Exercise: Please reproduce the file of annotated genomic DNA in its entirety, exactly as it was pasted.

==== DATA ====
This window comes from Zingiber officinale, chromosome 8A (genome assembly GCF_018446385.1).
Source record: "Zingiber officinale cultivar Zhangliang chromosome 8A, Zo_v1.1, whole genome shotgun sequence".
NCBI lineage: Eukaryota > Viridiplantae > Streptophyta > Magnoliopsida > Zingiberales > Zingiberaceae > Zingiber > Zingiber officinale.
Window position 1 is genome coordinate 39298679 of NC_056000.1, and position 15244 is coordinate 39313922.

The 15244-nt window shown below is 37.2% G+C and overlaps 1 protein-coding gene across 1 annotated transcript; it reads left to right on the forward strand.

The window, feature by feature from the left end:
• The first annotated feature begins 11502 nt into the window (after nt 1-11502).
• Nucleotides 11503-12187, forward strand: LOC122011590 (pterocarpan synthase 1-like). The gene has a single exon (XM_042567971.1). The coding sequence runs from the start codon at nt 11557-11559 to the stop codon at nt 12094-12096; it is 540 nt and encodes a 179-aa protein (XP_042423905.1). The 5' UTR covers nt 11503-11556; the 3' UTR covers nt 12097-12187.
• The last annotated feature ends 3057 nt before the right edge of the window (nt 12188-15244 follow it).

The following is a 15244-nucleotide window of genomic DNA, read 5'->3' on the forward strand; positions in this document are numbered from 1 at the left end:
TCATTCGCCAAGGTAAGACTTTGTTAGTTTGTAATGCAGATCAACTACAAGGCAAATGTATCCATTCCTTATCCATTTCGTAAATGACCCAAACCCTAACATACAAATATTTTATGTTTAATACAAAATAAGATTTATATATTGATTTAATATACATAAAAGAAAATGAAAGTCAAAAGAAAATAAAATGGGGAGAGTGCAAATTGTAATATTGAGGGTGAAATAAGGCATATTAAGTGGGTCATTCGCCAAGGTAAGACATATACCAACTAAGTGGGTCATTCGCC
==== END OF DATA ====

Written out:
This window comes from Zingiber officinale, chromosome 8A (genome assembly GCF_018446385.1).
Source record: "Zingiber officinale cultivar Zhangliang chromosome 8A, Zo_v1.1, whole genome shotgun sequence".
NCBI lineage: Eukaryota > Viridiplantae > Streptophyta > Magnoliopsida > Zingiberales > Zingiberaceae > Zingiber > Zingiber officinale.
Window position 1 is genome coordinate 39298679 of NC_056000.1, and position 15244 is coordinate 39313922.

The 15244-nt window shown below is 37.2% G+C and overlaps 1 protein-coding gene across 1 annotated transcript; it reads left to right on the forward strand.

The window, feature by feature from the left end:
• The first annotated feature begins 11502 nt into the window (after nt 1-11502).
• Nucleotides 11503-12187, forward strand: LOC122011590 (pterocarpan synthase 1-like). The gene has a single exon (XM_042567971.1). The coding sequence runs from the start codon at nt 11557-11559 to the stop codon at nt 12094-12096; it is 540 nt and encodes a 179-aa protein (XP_042423905.1). The 5' UTR covers nt 11503-11556; the 3' UTR covers nt 12097-12187.
• The last annotated feature ends 3057 nt before the right edge of the window (nt 12188-15244 follow it).

The following is a 15244-nucleotide window of genomic DNA, read 5'->3' on the forward strand; positions in this document are numbered from 1 at the left end:
TCATTCGCCAAGGTAAGACTTTGTTAGTTTGTAATGCAGATCAACTACAAGGCAAATGTATCCATTCCTTATCCATTTCGTAAATGACCCAAACCCTAACATACAAATATTTTATGTTTAATACAAAATAAGATTTATATATTGATTTAATATACATAAAAGAAAATGAAAGTCAAAAGAAAATAAAATGGGGAGAGTGCAAATTGTAATATTGAGGGTGAAATAAGGCATATTAAGTGGGTCATTCGCCAAGGTAAGACATATACCAACTAAGTGGGTCATTCGCC